Someone commented somewhere about how I was outfitting people with “stabby things.” I have to say that most of what I have published so far are cooking knives of some sort or another. This is a “stabby thing.”
It’s a commissioned work for R.B. who contacted me asking for “a double-edged letter opener.” With a commission so vague, it’s hard to miss, so I said “sure.” I had been thinking about doing something double-edged anyway.
Diamond-shaped cross-sections are really fun. It’s a tricky grind but I have done a lot of them, starting with a Fairbairn-style dagger in about 1978. Now, I can use my own twist high contrast damascus and it’s even more fun. The trick to doing a diamond grind is to make sure the outline of the blade is correct. Because, if it is, then all you have to do is bring all the edges back at exactly the same angle, and it will all line up neatly along the spine. In most cases I back off on the angle near the tip, so the tip doesn’t get vanishingly small; it needs to be strong and less slicy because it’s the stabby part. That makes the resulting blade a bit trickier to sharpen but that’s not my problem anymore, is it now?
I noticed a while back that Pennsylvania law has it as a felony to make a “dagger” but fortunately this is a letter opener. Also, Pennsylvania law is pretty vague about what collectors and knife-makers can or can’t do. My view is that I am covered under absolute executive privilege and besides the planet is going to be uninhabitable so people are going to need to open lots of letters.
When I completed it and was finishing the handle, I thought it’d be cool to make some kind of storage system for the thing. Obviously, some sort of Tactical(tm) scabbard would be inappropriate for a letter opener, so I asked my client if they’d be OK waiting a couple weeks while my subconscious chewed things over. I like being mysterious with my clients, so they can get a sense of surprise when they see the final object. Hopefully a sense of pleased surprise, not disappointment.
After a week, the idea of the case above hit me; it happened when I was looking at the handle and thinking “that’s really pretty round, for something you ground freehand.” Ego made me get my calipers out and measure the handle: 1/2″ all around, with a few thousandths variation here and there. 1/2″… round. I can make 1/2″ holes really neatly with a Forstner bit… Here’s the fun part: that scabbard was ridiculously easy to make; it took a total of several minutes. I had been dreading inletting a scabbard Japanese-style because I’d have to start with making a new set of chisels for the job. (The Japanese use a special curved offset chisel called a “saya nomi” which allows you to cut and lever little chips out of the inside of the scabbard, in a ridiculously laborious process that is only appropriate for scabbards for fine swords or swordmakers who have an assistant. I’ll do another post on how the scabbard above came together so we can all laugh about it.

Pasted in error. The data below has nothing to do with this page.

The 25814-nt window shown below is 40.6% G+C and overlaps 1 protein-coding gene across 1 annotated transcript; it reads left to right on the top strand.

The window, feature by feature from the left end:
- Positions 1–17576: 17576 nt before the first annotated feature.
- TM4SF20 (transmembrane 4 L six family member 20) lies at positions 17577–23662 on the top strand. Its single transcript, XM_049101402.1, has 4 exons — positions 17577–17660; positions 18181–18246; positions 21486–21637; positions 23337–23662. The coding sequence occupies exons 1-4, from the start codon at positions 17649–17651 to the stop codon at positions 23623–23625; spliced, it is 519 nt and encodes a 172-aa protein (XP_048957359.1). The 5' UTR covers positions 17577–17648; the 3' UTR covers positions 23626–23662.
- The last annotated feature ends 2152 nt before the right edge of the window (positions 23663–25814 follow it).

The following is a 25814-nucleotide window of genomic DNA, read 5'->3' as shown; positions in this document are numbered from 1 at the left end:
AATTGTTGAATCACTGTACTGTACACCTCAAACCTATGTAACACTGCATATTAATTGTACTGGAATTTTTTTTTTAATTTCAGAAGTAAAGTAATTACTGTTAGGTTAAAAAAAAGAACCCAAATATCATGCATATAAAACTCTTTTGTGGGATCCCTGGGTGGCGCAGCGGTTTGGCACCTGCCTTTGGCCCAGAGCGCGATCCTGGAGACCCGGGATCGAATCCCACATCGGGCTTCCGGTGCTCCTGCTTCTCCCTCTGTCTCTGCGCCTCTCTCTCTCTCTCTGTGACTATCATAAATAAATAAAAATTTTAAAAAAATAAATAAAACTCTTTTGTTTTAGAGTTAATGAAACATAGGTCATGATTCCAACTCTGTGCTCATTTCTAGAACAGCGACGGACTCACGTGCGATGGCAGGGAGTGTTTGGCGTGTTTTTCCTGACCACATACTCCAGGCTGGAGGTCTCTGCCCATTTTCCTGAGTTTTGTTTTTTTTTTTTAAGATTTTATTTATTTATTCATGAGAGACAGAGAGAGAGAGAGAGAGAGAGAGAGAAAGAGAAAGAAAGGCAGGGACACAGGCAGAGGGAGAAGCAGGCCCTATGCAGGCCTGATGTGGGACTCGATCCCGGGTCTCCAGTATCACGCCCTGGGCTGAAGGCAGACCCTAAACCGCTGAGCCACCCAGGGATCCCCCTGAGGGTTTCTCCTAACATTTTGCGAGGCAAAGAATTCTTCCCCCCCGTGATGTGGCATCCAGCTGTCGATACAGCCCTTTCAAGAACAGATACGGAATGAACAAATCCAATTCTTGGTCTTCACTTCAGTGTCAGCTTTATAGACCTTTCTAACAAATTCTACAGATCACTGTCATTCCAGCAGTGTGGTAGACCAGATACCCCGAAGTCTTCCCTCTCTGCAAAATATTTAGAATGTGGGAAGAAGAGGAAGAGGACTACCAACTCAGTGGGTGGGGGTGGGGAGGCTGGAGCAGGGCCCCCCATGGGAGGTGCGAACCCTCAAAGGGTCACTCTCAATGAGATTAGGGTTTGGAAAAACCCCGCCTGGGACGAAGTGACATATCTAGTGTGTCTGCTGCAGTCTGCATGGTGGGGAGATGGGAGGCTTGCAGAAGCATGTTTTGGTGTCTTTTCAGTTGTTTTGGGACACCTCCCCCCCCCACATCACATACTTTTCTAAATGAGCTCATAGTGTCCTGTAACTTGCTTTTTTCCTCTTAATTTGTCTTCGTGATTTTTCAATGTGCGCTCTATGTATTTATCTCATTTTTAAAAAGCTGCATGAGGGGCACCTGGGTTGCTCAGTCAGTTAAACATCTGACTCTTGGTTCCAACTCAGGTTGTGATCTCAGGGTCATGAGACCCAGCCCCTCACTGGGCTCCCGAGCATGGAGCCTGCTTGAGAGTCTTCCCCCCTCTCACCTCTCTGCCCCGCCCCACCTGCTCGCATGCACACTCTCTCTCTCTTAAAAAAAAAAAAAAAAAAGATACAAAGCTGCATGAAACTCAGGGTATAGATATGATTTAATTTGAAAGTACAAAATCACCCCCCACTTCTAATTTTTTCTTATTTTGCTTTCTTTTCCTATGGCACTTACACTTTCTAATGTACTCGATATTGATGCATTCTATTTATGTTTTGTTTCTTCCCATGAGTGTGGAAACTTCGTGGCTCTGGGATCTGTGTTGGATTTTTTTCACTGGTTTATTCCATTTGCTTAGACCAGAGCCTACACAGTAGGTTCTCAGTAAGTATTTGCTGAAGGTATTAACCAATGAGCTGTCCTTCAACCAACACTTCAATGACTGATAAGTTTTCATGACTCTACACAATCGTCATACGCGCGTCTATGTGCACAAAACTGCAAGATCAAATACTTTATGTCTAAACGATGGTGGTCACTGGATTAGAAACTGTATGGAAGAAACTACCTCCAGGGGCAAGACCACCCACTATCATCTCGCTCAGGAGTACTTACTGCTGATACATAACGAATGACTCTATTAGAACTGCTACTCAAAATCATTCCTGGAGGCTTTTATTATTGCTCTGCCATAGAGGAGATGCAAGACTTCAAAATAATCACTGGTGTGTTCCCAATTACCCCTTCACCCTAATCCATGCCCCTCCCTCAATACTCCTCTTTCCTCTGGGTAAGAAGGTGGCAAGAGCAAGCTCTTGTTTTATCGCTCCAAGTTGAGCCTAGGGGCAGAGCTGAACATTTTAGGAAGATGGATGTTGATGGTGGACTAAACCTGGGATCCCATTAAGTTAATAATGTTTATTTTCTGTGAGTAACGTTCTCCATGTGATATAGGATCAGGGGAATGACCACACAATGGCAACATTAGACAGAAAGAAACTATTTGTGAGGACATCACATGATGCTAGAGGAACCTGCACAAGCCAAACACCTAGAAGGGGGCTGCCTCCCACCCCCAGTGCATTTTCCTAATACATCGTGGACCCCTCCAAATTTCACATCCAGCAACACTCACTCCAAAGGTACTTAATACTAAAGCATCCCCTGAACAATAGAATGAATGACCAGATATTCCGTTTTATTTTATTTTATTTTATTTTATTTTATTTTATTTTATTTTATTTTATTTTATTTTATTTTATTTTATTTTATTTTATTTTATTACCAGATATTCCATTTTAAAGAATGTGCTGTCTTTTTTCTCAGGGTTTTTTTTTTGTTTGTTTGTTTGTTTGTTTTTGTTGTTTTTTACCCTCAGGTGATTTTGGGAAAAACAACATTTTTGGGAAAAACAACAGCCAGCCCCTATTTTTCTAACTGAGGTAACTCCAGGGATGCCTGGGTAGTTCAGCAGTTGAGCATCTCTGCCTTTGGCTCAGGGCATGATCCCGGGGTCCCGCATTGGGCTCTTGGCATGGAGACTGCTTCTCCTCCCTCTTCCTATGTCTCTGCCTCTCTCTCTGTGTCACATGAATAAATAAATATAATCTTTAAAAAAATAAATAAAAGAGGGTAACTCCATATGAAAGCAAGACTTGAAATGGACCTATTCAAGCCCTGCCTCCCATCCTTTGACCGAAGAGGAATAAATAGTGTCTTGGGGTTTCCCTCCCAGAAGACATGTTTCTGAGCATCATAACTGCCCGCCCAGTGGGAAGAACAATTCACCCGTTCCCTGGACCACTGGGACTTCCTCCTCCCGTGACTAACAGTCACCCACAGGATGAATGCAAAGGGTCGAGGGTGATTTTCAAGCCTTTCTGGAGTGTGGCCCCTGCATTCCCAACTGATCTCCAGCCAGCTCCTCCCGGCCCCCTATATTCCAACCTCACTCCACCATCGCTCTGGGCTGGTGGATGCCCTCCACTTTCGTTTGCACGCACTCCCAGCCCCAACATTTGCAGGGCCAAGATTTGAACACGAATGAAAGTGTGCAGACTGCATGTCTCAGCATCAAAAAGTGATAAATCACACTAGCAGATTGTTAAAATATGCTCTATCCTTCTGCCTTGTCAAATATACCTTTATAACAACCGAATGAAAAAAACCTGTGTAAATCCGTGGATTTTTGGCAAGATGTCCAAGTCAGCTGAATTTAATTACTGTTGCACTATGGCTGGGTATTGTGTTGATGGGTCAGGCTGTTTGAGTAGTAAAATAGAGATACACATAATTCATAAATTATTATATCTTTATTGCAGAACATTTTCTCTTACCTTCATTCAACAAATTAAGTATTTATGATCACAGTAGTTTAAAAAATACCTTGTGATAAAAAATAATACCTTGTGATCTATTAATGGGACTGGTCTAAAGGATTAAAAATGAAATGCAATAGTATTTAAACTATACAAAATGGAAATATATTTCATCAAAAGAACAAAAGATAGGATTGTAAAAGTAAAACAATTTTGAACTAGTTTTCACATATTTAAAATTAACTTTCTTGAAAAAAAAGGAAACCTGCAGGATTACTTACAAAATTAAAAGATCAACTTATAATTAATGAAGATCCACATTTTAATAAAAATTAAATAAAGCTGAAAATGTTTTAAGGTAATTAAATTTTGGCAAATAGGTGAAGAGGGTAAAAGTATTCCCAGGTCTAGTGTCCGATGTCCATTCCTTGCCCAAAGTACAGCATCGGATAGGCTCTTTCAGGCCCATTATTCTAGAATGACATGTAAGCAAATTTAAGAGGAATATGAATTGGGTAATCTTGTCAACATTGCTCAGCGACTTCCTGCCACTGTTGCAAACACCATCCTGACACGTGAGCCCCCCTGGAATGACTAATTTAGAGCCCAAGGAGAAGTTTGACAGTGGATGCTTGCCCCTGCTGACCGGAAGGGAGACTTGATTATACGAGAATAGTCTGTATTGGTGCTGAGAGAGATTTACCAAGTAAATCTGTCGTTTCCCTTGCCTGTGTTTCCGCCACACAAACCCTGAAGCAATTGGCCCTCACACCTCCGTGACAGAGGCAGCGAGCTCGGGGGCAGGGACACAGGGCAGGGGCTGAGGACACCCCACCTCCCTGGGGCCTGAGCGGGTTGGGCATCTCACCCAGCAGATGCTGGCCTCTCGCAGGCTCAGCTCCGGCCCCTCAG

This way it’s really safe and protected and harmless-looking. Overall length is about 14″ with the letter opener inserted.
The letter opener is delicate-looking but don’t kid yourself: it’s 1095/15N20 twist damascus and it’s basically a spring with 4 razor sharp edges and a stabby tip. The curved-back place near the tang is about 1/4″ around, and it goes quite a way into the handle where it’s bedded with a lot of epoxy. The handle is ebony in front and boxwood burl at the back.
Apparently it was a pleasant surprise because my client asked me if I could make a similar (but different) one for their father. That’s an honor, indeed. So I’ve put that on my subconscious “to do” list and someday if I find myself hammering out something long and thin and stabby, I know what it’s for.
Must resist the urge to get Tactical(tm)… Do you think a line of “relative stabbing knives” would be a hit for christmas? You know, for your uncle who shows up wearing a MAGA hat. “Ooops, did you walk onto that? You’d better go, now, get that sewed up.”
I am painfully aware that I know someone who could make me a really nice saya nomi. More on that, later.